Abstract:  This paper analyzes movements in the U.S. external imbalance over the 1980s from the perspective of the capital account. It considers the empirical evidence on two competing hypotheses about the causes of the large and persistent net capital inflow during the decade: one that the capital inflow was induced by a substantial increase in the expected rate of return on real fixed investment in the United States relative to other countries, and the other that strong U.S. fiscal stimulus and a declining private savings rate boosted demand for credit in the United States.
The empirical evidence that we review on this score include the pattern and composition of capital inflows, trends in the components of U.S. domestic saving and investment, and movements in U.S. relative to foreign rates of return across different types of real and financial assets. The evidence strongly supports the view that the net capital inflow resulted from an increase in demand for credit, and not to any significant degree from an increase in the relative rate of return on real fixed investment in the United States.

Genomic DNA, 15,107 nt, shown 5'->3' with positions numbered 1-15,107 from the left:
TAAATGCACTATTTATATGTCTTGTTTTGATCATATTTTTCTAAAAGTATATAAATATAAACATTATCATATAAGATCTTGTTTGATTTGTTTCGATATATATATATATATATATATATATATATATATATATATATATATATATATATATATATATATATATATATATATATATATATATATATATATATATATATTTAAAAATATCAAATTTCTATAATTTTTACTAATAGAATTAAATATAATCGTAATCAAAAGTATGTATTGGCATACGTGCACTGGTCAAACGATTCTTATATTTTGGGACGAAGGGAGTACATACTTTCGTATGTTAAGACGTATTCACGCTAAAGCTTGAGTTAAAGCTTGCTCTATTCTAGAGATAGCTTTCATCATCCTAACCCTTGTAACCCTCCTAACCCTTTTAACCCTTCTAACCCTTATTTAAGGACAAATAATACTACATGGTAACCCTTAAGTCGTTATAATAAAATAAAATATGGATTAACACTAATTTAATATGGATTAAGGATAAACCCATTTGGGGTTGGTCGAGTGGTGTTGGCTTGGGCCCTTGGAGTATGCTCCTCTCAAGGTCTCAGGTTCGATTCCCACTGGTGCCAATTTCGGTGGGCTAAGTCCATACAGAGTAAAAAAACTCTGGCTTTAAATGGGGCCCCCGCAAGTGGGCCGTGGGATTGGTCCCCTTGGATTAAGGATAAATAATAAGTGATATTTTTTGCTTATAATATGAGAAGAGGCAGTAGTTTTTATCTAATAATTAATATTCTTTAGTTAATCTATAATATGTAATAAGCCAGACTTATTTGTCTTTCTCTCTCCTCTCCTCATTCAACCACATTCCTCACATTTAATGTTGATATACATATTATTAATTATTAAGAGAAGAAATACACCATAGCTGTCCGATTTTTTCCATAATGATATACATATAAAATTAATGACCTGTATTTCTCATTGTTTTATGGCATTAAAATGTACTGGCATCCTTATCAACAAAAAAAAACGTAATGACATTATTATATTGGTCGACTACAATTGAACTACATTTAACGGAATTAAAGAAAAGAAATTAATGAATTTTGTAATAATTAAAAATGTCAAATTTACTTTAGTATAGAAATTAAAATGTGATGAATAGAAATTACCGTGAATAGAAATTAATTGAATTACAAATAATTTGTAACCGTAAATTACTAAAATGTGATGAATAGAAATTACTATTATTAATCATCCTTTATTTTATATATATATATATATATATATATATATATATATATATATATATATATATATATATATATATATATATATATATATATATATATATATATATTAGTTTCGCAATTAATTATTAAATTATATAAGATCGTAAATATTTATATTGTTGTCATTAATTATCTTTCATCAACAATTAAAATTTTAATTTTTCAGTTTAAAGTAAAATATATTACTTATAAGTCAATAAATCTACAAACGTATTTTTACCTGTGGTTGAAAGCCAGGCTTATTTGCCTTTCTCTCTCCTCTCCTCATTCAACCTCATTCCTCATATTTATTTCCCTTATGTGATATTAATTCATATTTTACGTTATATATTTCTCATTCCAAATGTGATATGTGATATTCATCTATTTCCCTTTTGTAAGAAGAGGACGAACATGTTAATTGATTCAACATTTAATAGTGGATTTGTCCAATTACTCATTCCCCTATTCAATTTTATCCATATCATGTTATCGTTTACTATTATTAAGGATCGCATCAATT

We also consider the sustainability of the U.S. external imbalance. Available empirical evidence on this score suggests that over the short to medium term at least, continued large U.S. external deficits could be absorbed manageably into foreign portfolios. Nevertheless, if those deficits continue to finance U.S. government and private consumption rather than the increased rate of domestic investment that would be needed eventually to service the associated external debt, they are not sustainable in the long run.
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Last update: November 10, 2008